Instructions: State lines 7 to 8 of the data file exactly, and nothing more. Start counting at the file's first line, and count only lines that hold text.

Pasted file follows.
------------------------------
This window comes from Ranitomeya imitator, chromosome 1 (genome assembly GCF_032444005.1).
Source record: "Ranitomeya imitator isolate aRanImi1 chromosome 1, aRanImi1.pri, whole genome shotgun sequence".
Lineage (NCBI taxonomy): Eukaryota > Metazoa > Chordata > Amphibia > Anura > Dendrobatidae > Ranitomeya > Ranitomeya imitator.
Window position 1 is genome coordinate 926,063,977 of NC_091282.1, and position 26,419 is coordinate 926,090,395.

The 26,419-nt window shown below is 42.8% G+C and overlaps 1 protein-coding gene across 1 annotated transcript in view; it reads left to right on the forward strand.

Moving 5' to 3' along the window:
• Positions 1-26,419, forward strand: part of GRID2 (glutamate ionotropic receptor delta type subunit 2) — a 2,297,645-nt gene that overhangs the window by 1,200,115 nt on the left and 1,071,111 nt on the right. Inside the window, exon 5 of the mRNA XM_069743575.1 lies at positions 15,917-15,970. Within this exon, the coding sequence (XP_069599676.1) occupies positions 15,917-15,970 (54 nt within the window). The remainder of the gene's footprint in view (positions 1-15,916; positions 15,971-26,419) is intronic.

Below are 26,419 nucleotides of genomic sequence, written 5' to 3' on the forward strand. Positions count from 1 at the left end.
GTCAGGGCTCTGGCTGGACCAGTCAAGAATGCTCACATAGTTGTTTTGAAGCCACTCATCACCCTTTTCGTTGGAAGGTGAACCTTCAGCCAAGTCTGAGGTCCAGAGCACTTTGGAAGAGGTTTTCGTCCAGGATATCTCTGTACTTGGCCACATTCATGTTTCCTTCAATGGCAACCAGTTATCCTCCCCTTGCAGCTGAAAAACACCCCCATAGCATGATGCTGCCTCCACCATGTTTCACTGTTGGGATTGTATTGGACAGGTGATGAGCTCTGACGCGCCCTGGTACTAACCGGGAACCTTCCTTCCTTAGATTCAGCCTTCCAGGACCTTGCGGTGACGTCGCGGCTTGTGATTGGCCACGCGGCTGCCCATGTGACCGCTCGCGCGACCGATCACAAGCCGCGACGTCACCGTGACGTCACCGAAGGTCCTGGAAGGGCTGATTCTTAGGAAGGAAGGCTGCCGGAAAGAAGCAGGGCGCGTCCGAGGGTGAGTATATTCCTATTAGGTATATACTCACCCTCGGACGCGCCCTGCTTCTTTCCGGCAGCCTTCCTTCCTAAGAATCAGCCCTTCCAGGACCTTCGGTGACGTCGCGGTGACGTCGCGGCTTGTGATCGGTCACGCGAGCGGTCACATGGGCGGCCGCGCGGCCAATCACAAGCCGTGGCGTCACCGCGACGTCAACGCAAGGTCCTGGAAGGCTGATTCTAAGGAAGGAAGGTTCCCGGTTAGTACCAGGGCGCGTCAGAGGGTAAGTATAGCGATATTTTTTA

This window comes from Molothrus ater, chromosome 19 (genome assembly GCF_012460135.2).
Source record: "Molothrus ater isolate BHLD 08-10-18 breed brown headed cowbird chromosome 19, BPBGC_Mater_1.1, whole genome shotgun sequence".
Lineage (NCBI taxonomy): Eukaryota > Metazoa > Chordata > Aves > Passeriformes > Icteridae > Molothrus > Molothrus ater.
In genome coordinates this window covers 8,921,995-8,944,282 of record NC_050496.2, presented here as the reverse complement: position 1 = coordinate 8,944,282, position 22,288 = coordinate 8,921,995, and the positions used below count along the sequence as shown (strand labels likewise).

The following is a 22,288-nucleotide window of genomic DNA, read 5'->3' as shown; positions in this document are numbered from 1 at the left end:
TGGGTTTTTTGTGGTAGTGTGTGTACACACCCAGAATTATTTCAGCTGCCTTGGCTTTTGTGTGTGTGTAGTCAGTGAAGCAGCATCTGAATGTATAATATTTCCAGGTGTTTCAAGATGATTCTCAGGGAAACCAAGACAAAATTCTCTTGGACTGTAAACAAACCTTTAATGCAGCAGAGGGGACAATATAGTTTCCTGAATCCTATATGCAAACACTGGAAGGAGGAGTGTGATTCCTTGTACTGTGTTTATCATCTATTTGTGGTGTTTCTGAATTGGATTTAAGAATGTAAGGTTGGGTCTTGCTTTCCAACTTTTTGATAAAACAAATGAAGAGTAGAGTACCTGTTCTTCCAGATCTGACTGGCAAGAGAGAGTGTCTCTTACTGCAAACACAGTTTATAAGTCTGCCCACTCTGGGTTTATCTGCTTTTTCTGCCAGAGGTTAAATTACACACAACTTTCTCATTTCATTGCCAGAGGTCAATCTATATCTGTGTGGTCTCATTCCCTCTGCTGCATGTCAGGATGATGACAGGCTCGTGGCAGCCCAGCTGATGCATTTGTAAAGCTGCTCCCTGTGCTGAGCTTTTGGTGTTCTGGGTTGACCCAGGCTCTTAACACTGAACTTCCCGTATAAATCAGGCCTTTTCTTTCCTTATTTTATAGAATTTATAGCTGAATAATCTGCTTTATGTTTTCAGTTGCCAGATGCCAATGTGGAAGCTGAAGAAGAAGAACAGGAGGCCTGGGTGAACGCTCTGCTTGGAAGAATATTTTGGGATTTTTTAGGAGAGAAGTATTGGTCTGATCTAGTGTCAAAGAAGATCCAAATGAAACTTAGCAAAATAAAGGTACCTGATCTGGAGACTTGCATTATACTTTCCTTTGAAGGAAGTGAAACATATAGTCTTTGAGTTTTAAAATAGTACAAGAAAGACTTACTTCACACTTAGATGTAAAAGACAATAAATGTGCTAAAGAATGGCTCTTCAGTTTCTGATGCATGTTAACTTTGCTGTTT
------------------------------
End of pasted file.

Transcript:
• Positions 1-26,419, forward strand: part of GRID2 (glutamate ionotropic receptor delta type subunit 2) — a 2,297,645-nt gene that overhangs the window by 1,200,115 nt on the left and 1,071,111 nt on the right. Inside the window, exon 5 of the mRNA XM_069743575.1 lies at positions 15,917-15,970. Within this exon, the coding sequence (XP_069599676.1) occupies positions 15,917-15,970 (54 nt within the window). The remainder of the gene's footprint in view (positions 1-15,916; positions 15,971-26,419) is intronic.

Below are 26,419 nucleotides of genomic sequence, written 5' to 3' on the forward strand. Positions count from 1 at the left end.